Hello everyone. It’s been a while. That is because I’ve been busy with work, writing, reading and well life but yesterday afternoon at about 4.30pm, I typed two beautiful words. The End. There was a deep sigh of relief, the birds scattered and the sun broke through the clouds and filled my garden with light and then there was the sudden realisation that this was the easy bit. You see, I had only completed the first draft of my second book, provisionally called ‘The Dating Pool, and that the hard work was yet to come. And then there was the panic of ‘what if its rubbish?’, “what if it’s not a worth successor to ‘The Sisters’ and the ‘What the hell have I done?’
Thankfully the panic only lasted for a minute or two but then it got me thinking of ‘Second Album Syndrome.’ When I think about a sequel that is better than the first, from the top of my head, I can only think of one, The Godfather Part 2, which is outstanding and far exceeds its predecessor. It happens to every creative person. Second album syndrome is a dark mist that covers you and is accompanied by an unhelpful mantra that your second book, album etc will not live up to the standards set by it’s predecessor.
Even though I had a plan and a chapter outline, which should have made this book writing lark a breeze. It didn’t, because in the back of my head I kept thinking, how the hell did I do it with book one, The Sisters. The fact is when you’re writing your first book or your first short story, there is no pressure on you. There is no expectations. You’re still undecided whether your completed book will sit idly in a secret folder on your laptop, whether you will be submitting it to every agent under the sun or if you will be hitting the publishing button yourself and releasing it to the world on Kindle. There is an unbridled sense of freedom when writing your first book which you do not have with book 2. With book 2 there are expectations. Not only from yourself but your fans, reviewers, friends and family. They want to know whether or not you can do it again or were you just a one hit wonder. You’re probably yourself sitting there wondering how on earth did I create these characters last time, where did that that plot twist come from and the list goes on and on.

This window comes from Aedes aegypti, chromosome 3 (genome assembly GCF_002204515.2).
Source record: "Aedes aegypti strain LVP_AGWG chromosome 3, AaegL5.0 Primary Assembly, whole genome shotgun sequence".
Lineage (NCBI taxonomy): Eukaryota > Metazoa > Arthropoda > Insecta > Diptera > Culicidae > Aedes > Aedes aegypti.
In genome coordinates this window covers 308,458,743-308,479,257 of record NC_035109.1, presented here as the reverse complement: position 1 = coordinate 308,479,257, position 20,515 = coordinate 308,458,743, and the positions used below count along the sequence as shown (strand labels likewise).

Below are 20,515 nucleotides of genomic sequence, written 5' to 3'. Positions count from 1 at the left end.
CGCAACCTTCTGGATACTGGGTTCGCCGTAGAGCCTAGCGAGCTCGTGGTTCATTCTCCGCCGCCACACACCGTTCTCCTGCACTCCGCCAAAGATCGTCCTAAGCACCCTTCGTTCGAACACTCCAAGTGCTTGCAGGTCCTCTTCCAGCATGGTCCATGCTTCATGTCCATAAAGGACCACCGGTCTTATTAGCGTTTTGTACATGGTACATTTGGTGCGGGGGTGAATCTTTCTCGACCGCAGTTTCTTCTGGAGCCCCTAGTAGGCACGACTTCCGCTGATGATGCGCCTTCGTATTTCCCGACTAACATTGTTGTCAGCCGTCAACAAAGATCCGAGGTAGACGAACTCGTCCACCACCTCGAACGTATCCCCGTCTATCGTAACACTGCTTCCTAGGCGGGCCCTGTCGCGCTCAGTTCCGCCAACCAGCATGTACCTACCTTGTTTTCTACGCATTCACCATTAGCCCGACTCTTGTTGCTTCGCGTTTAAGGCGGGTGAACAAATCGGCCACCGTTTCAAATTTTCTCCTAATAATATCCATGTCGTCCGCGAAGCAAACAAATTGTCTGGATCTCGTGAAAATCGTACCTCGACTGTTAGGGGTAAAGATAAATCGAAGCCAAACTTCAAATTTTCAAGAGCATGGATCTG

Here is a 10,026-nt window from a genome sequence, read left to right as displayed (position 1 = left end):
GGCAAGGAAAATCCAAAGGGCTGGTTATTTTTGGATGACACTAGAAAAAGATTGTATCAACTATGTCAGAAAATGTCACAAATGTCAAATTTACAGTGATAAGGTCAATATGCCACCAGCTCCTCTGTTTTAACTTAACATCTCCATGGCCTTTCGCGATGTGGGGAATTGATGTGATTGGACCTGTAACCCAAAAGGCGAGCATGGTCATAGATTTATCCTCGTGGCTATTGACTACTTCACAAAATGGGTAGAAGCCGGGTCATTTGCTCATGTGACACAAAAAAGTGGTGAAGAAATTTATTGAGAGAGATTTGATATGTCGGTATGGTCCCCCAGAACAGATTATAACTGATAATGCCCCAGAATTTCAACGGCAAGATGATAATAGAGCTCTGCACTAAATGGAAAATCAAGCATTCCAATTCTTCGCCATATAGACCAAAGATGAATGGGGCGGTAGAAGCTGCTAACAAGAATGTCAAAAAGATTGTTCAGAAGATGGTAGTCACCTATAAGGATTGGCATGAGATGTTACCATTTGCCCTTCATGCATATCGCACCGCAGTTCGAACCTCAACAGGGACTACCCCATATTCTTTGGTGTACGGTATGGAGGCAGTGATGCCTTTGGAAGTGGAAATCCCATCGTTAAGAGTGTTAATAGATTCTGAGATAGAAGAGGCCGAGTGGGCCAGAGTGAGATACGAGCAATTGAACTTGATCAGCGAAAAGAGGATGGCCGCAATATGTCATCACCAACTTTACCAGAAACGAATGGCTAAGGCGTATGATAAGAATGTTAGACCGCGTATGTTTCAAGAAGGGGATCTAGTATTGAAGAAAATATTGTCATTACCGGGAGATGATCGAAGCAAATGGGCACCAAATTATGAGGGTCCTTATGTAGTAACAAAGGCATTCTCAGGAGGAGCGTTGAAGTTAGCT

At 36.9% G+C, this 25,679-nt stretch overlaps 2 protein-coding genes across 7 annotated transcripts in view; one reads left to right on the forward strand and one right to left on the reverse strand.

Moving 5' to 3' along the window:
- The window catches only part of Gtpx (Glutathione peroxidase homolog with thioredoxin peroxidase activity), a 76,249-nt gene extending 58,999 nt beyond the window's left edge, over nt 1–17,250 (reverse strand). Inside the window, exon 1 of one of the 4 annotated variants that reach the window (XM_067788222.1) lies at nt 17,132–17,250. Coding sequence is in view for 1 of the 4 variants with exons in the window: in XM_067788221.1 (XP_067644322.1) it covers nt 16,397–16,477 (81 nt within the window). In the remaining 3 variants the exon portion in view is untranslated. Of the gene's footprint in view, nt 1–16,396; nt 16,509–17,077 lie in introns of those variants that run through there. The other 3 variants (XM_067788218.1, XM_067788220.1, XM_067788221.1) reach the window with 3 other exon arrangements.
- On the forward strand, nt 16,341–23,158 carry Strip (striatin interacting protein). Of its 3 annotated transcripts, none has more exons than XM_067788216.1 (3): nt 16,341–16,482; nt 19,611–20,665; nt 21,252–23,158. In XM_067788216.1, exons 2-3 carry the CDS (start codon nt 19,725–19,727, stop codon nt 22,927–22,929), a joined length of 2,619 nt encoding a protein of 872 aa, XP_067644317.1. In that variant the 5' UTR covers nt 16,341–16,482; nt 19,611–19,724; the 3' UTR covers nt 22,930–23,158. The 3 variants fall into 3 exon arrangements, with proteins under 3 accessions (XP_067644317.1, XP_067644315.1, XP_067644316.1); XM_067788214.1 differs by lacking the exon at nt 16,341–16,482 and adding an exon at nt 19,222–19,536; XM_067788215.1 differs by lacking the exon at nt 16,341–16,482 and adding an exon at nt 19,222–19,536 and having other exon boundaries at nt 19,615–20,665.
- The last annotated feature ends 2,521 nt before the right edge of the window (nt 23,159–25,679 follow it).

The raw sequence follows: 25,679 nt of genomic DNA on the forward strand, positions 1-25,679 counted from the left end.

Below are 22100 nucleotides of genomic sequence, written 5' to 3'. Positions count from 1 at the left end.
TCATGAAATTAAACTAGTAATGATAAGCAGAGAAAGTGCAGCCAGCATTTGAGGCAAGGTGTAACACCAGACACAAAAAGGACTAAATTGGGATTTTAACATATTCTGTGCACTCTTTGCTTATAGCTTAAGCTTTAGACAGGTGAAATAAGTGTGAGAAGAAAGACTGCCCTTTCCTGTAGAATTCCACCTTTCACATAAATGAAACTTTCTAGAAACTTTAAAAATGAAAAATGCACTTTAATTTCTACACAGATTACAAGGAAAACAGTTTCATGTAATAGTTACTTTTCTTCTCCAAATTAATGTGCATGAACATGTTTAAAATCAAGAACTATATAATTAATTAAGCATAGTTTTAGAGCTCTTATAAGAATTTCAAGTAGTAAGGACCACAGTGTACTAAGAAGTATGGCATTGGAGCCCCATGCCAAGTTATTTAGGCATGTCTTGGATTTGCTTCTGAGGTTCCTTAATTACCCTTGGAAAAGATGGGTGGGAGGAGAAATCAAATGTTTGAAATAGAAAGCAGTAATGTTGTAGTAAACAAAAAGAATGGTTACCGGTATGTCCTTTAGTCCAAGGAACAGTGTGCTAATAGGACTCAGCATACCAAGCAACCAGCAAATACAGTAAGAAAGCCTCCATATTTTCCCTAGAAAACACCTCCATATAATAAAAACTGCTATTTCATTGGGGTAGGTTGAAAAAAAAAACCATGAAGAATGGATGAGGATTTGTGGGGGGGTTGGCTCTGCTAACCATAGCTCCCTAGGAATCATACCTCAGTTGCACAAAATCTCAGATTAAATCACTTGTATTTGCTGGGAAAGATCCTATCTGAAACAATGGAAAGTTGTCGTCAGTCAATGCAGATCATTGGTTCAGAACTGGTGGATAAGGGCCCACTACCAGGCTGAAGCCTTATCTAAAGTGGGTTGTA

What I realised when I was writing book 2, and it felt like it was taking me a year and day to complete just one chapter, was that I had to stop overthinking it. I had to go back to basics and just write. That’s the beauty of a first draft. It does not have to be perfect. In fact, knowing that it will not be perfect, knowing that I’m not going to stick to the plan gives you a freedom to write without the pressure of second album syndrome looming over you.
Whilst I was printing out my copy of ‘The Dating Pool’ I was hunting around in my filing cabinet and I came across the original chapter plan for the first and second drafts of my first book ‘The Sisters’. What I have written in those pages just about scratch the surface of the final product and It was seeing those pages that again made me realise that there was no pressure and that I just had to write because no matter how you get there, you will ultimately get there.
So, what am I doing now that the draft one of ‘The Dating Pool’ is complete. Well, it’s going to sit on top of my filing cabinet and I’m not going to touch it for a month. Even though I’m not strictly speaking writing a sequel, I am writing my second book and I can categorically state right now that the first draft of my book will never see the light of day. Never. The first draft of my book is the bare bones of what will be my final book. One of my writing tips is to always take a break from your work. Whether it’s for a week, or a fortnight or six months, when you go back to it, you will read your work with fresh eyes and an unsaturated brain and you will take absolute pleasure in ripping your work apart, revising, editing and sculpting your book into its final masterpiece.